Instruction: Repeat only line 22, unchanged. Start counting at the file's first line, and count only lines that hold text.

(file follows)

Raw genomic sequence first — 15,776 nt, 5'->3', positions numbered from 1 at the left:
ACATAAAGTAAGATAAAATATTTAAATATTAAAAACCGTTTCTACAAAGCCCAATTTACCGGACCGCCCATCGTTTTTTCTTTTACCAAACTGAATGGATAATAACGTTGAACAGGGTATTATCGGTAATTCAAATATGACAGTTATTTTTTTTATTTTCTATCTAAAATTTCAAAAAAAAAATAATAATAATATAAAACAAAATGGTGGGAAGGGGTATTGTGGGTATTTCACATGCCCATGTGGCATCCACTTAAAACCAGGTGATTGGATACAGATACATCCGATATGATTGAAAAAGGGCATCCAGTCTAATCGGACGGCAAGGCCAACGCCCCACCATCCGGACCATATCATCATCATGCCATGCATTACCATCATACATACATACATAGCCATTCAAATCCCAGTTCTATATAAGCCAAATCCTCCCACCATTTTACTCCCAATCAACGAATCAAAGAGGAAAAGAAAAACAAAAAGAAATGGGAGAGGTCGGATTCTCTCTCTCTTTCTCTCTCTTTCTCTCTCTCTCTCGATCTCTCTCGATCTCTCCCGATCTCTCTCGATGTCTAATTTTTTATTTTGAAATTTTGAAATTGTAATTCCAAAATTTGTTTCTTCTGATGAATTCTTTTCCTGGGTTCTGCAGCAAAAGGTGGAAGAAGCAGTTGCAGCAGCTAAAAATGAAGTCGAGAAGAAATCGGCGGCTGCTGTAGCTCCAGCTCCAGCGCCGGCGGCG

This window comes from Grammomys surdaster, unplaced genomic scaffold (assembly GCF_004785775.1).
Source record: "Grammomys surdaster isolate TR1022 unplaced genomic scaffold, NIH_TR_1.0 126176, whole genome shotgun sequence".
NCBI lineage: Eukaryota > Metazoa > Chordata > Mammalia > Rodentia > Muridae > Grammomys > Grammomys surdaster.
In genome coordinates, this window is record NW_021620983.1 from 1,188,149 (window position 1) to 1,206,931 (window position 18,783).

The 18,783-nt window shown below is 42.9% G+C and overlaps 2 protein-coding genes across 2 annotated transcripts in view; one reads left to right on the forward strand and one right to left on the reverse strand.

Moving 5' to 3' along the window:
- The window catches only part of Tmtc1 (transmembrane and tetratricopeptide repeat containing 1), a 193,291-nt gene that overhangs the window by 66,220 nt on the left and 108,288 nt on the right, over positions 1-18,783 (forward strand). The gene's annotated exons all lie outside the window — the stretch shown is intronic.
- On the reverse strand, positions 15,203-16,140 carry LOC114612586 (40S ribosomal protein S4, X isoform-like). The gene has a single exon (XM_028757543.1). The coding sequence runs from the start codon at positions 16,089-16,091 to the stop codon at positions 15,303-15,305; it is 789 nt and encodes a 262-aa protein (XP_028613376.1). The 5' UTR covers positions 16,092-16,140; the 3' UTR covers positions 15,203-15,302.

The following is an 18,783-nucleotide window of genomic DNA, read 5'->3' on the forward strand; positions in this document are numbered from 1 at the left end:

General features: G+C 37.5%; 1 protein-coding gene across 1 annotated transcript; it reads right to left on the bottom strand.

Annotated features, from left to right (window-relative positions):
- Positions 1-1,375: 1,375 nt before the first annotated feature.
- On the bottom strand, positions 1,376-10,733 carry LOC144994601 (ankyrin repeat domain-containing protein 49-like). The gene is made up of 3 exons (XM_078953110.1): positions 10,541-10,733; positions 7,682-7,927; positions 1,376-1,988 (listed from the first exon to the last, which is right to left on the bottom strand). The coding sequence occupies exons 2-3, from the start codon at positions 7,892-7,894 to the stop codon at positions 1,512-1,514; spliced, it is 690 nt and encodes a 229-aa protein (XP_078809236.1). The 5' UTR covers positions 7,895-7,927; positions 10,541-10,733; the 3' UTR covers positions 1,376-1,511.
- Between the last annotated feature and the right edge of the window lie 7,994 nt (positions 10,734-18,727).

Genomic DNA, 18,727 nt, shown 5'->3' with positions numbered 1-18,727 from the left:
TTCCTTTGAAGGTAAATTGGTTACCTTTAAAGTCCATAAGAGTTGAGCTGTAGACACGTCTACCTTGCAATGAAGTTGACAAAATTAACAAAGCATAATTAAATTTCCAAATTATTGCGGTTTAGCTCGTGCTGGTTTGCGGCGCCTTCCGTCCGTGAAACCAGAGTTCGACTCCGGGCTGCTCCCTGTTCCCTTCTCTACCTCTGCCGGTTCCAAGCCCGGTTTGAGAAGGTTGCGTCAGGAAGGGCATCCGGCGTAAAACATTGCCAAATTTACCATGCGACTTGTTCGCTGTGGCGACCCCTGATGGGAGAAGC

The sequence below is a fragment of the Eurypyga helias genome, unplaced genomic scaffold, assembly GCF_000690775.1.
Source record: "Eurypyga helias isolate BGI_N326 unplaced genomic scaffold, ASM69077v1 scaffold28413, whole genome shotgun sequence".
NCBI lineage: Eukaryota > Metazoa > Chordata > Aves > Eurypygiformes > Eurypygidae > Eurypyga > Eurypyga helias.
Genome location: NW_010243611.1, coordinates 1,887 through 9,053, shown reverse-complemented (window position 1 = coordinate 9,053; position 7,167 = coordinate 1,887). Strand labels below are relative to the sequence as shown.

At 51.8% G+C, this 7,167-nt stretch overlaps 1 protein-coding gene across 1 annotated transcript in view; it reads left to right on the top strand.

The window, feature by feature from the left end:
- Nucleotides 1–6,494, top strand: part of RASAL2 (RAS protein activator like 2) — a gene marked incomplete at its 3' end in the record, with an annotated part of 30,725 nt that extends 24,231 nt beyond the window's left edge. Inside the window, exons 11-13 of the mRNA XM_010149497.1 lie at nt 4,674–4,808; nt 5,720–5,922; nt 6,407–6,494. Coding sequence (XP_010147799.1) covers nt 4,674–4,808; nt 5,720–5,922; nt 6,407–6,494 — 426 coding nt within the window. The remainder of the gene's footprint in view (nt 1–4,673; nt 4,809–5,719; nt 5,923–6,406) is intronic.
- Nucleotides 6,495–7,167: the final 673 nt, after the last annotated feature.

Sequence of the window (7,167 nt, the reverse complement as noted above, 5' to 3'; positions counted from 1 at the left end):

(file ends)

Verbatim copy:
Genome location: NW_010243611.1, coordinates 1,887 through 9,053, shown reverse-complemented (window position 1 = coordinate 9,053; position 7,167 = coordinate 1,887). Strand labels below are relative to the sequence as shown.